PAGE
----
As of this writing, there are numerous requests for investigations of Russia’s involvement in the U.S. election, including Russian ties to the president, his associates and cabinet members. Serious conflicts of interest of the administration, cabinet and staff are at stake.
Some connections – Russian oil production for example – are well known, some continue to surface, and there have been reports of other activities over a number of years. Meanwhile, the commitment by the president during the election campaign that he would disclose his tax returns after audit remains only a promise to this day, and the IRS has made it clear for some time that audit is not a legitimate excuse for not making tax returns public.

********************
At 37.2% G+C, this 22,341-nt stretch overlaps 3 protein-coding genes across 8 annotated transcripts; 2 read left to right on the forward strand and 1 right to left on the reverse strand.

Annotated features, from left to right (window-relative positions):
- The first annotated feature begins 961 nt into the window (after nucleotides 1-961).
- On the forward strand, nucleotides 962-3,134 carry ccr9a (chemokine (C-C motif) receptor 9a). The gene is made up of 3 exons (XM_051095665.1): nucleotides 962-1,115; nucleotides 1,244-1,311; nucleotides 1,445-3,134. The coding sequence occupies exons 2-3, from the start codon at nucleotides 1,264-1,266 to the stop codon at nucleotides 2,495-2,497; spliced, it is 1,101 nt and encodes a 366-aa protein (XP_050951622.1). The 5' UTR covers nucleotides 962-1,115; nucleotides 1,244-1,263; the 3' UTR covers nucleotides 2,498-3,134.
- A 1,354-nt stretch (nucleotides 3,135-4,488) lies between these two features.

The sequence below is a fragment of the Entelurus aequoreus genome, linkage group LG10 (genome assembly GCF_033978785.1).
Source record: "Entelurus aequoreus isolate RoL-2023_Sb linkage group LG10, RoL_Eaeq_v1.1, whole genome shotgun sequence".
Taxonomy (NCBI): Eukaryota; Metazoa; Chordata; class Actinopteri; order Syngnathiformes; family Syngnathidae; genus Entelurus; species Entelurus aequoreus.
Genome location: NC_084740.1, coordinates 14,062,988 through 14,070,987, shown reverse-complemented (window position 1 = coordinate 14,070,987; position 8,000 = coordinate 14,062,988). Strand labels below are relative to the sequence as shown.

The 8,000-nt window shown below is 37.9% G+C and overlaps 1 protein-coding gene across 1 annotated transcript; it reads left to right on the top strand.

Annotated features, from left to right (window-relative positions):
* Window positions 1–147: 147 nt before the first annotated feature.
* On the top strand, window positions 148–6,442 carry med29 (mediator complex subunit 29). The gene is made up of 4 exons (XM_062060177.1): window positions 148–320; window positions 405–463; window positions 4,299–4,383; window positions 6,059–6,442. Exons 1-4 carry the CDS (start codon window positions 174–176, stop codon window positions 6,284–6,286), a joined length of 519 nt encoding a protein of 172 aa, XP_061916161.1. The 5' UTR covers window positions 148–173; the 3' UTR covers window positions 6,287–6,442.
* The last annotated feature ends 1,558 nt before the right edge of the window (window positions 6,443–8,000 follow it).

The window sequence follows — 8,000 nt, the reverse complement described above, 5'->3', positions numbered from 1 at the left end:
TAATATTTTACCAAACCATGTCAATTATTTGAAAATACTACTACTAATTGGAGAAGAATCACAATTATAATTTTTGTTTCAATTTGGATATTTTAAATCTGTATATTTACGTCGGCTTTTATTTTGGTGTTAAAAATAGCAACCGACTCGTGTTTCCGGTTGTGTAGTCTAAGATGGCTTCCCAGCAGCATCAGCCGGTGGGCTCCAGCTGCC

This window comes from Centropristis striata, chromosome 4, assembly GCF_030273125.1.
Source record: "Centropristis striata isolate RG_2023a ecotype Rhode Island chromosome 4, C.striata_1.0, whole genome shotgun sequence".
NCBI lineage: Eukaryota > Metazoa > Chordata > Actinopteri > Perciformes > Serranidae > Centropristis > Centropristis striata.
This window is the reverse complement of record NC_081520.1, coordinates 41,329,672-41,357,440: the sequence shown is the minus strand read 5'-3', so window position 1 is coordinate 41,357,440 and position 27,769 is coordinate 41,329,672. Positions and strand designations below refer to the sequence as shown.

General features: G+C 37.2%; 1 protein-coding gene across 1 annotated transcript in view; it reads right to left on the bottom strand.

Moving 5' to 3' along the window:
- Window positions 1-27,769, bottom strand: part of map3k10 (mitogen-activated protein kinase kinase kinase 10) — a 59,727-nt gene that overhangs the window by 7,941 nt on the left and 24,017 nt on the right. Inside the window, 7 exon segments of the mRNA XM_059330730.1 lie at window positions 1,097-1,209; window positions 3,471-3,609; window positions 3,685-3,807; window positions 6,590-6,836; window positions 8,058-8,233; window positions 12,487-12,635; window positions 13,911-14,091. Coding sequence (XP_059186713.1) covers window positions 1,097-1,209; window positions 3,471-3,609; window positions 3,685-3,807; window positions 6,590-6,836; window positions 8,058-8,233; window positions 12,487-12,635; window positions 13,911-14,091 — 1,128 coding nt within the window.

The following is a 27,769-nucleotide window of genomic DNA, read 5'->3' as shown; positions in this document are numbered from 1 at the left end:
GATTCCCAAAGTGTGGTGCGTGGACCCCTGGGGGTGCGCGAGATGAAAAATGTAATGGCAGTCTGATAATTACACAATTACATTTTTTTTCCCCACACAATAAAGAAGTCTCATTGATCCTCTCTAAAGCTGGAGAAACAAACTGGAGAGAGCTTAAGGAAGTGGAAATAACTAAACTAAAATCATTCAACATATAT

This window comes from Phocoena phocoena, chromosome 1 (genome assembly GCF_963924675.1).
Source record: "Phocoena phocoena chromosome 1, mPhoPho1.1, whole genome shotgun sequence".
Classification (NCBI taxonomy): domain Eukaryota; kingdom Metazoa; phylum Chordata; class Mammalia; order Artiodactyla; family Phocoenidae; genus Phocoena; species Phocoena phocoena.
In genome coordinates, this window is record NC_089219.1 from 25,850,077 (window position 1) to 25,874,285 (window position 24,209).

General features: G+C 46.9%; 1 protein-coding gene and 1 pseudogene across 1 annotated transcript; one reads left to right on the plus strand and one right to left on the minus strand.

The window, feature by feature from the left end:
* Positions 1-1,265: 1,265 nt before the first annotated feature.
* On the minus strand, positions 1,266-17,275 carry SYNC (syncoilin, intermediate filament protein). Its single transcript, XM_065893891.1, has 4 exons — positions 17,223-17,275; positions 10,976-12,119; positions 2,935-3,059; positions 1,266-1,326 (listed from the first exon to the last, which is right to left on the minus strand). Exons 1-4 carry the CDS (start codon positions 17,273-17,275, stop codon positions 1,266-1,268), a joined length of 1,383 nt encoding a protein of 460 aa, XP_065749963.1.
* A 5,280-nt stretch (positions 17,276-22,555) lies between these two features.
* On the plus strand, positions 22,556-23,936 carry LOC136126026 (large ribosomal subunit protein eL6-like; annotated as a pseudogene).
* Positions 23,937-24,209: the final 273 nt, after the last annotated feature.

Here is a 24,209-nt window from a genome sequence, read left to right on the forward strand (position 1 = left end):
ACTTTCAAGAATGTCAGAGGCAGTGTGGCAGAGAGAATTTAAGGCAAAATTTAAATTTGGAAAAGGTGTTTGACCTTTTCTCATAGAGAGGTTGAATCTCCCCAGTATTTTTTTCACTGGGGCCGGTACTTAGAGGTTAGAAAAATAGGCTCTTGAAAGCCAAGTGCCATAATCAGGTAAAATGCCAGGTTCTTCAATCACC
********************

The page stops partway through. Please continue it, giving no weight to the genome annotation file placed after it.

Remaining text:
This is important information since these documents can show financial conflicts of interest in the U.S. and abroad. In addition, the promised clear separation of the president’s businesses from the presidency has not occurred.
A recent letter to the editor of an Oklahoma newspaper summarized frequent concerns that the president is an egomaniac, pathological liar who is racist, sexist, and homophobic, who ignores facts, is irrational and temperamental. The letter continued to say that the president is insulting and vulgar, a three times married philanderer who brags about groping women, and that as a businessman he often stiffed his employees and founded a for-profit non-accredited university that charged high tuition without providing promised content, ending finally in settled class-action lawsuits in November 2016.
So, what is the intent when people quote FDR’s words not to be fearful?